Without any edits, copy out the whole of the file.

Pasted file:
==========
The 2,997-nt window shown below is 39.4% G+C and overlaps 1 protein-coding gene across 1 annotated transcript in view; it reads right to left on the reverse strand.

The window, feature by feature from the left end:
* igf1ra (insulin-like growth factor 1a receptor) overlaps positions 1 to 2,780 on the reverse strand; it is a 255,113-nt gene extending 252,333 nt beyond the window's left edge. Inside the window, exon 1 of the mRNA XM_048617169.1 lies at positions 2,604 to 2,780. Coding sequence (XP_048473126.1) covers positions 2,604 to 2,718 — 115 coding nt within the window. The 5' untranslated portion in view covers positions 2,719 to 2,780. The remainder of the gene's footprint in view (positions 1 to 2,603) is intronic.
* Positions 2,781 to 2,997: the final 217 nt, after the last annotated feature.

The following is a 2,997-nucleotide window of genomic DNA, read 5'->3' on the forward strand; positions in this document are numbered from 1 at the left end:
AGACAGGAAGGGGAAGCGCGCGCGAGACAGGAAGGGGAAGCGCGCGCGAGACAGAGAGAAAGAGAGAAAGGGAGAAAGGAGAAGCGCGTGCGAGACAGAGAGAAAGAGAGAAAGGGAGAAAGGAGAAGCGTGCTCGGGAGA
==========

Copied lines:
The 2,997-nt window shown below is 39.4% G+C and overlaps 1 protein-coding gene across 1 annotated transcript in view; it reads right to left on the reverse strand.

The window, feature by feature from the left end:
* igf1ra (insulin-like growth factor 1a receptor) overlaps positions 1 to 2,780 on the reverse strand; it is a 255,113-nt gene extending 252,333 nt beyond the window's left edge. Inside the window, exon 1 of the mRNA XM_048617169.1 lies at positions 2,604 to 2,780. Coding sequence (XP_048473126.1) covers positions 2,604 to 2,718 — 115 coding nt within the window. The 5' untranslated portion in view covers positions 2,719 to 2,780. The remainder of the gene's footprint in view (positions 1 to 2,603) is intronic.
* Positions 2,781 to 2,997: the final 217 nt, after the last annotated feature.

The following is a 2,997-nucleotide window of genomic DNA, read 5'->3' on the forward strand; positions in this document are numbered from 1 at the left end:
AGACAGGAAGGGGAAGCGCGCGCGAGACAGGAAGGGGAAGCGCGCGCGAGACAGAGAGAAAGAGAGAAAGGGAGAAAGGAGAAGCGCGTGCGAGACAGAGAGAAAGAGAGAAAGGGAGAAAGGAGAAGCGTGCTCGGGAGA